Lincoln writes this three days after the battle of Shiloh occurred, rendering for the Union over 13,000 casualties and wrecking Grant's army,
and the battle occurring without fortifications involved. Just amazing!
If Lincoln wished his field general to be as bold as Grant was in the
forest of Shiloh, he should have steamed down to Fort Monroe, mounted a horse
and rode to the front, to judge with his eyes how formidable was the physical
character of the enemy's entrenchments and the depth, density and placement of
their artillery. A field general's choice in the situation confronting
McClellan was to either attempt a frontal assault against the fortified
position in his front, or first reduce the effectiveness of the enemy's
position by the regular operations of a siege. That McClellan, despite Lincoln's preemptory demand for "Charge em out!", did what
Halleck did at Corinth is a testament to his West Point professionalism. And
all the chanting of the historians and civil war writers that Mac had "the
slows," as Lincoln is supposed to have said, demonstrates their
Mac replied to Lincoln on April 20 with this:
Army of the Potomac, April 20
His Excellency The President
My Dear Sir. I enclose a map of the
vicinity, to give you a good idea of positions. We are at work building
enclosures for six batteries, plus ten 13-inch mortars. As soon as these are
armed we will open the first parallel and other batteries for 8-inch and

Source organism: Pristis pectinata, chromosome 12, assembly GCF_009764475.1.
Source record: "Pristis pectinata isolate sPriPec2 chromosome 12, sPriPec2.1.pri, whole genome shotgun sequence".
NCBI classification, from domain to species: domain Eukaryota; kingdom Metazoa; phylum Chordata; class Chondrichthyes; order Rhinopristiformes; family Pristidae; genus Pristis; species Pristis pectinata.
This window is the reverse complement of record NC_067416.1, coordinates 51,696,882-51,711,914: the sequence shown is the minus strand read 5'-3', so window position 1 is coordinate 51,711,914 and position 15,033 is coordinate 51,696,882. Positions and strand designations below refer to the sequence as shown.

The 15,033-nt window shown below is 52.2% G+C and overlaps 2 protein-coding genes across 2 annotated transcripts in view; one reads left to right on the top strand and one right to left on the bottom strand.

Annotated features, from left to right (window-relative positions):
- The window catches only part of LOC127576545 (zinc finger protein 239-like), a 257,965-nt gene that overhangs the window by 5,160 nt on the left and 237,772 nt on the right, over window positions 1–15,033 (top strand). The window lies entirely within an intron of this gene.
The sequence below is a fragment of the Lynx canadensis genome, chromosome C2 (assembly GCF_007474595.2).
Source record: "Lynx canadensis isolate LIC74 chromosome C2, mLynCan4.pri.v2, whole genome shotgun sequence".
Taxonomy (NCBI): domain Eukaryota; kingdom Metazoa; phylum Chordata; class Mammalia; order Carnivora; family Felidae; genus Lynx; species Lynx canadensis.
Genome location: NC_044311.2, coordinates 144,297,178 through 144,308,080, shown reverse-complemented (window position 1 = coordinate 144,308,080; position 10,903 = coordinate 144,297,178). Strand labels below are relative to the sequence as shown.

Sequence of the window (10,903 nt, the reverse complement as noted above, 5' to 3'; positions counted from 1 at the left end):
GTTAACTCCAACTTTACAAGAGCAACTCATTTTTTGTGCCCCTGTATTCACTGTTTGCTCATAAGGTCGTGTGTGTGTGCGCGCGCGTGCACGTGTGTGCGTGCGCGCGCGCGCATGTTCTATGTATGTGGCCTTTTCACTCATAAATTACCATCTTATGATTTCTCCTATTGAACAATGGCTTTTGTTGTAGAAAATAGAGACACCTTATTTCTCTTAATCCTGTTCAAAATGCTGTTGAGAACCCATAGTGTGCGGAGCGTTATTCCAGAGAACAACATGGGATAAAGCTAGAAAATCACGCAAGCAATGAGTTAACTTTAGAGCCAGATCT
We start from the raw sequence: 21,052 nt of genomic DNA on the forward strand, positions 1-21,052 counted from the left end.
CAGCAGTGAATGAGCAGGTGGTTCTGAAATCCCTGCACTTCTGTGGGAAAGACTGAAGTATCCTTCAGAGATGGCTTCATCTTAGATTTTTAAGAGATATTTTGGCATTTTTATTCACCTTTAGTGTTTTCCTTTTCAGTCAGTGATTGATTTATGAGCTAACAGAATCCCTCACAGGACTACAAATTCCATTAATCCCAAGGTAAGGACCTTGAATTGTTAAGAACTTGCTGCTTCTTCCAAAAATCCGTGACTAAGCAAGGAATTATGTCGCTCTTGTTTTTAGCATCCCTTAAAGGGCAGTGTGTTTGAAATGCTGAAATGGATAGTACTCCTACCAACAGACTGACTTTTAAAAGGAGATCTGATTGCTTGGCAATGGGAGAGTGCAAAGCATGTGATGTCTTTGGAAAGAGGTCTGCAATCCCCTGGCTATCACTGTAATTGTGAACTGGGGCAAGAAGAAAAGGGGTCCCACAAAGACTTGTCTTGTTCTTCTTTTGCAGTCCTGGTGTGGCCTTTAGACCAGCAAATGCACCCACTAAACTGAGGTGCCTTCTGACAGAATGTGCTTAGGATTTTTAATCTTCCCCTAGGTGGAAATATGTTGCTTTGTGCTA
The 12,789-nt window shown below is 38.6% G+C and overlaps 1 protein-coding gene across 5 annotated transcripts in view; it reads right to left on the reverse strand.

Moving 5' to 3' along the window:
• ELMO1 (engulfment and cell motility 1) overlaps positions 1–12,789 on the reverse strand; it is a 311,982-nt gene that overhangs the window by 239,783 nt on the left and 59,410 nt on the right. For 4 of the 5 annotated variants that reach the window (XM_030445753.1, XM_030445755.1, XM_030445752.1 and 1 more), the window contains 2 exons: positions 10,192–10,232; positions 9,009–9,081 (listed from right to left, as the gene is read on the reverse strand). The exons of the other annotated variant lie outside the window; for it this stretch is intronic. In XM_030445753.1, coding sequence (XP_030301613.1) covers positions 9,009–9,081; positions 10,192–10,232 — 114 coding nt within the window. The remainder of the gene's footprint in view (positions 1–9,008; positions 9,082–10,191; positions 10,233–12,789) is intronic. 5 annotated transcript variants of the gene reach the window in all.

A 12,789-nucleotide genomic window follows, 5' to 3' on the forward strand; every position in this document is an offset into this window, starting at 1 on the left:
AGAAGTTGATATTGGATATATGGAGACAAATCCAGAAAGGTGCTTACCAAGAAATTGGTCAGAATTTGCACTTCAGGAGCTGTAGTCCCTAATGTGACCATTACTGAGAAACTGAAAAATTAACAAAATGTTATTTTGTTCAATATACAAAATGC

10-inch mortars and other heavy guns. We shall soon open with a terrific fire.
The difficulties of our position are considerable, that is the enemy is in a
very strong position, but I never expected to get to Richmond without a hard
fought battle and am willing to fight it here as anywhere.
I am, Sir, most
respectfully and sincerely your friend,
By the end of April, McClellan's army had moved by traverses
and parallel trenches to within a hundred yards of the enemy's line of
entrenchments, this done under a constant artillery barrage. He now had in
place, in counter battery, five 100 pounder Parrott guns, ten 4-inch ordnance
guns, eighteen 20 pounder Parrotts, six Napoleons, six 10 pounder Parrotts and
forty-five other guns of smaller caliber, in redoubts.
Sally Gate in
Confederates Entrenchments at Yorktown
works at Yorktown
Lincoln answered this with, "Is anything to be
done?" Lincoln wrote this as Halleck was still sitting at Pittsburg
Landing, not having started on the twenty mile march that would bring him to
lay siege to Corinth―a siege that would see Halleck do in front of Corinth exactly what McClellan was doing in front of Yorktown, and there is no evidence in
the record of Lincoln dissing him. What explains Lincoln's contradictory
treatment of these generals the record does not say.
The Confederates Scramble to Defend Richmond
Confederate Divisions In Northern Virginia
Confederate Force Confronting McClellan at Yorktown
As it was in the West, it was the same in the East. The
Confederate Government did not have available a force equal in size to that available
to Lincoln's Government. Compounding the Confederates' disadvantage was the
fact that they lacked rifles so that a significant portion of their men could
not be immediately armed. This problem was diminishing as privateers, operating
out of the Bahamas, began to arrive in Southern ports carrying cargoes of arms
and munitions and universal conscription became the law, but right now, and for
several months to come, the problem of shortage would remain acute.
Joe Johnston, in field command of the Confederate Army in Virginia, arrived at Yorktown at about the same time McClellan's forces began moving up the
Peninsula from Fort Monroe. At the time of his arrival there were present
about 25,000 Confederate troops. Half of them were manning the entrenchments at
Yorktown, under the command of John Magruder; the other half, under the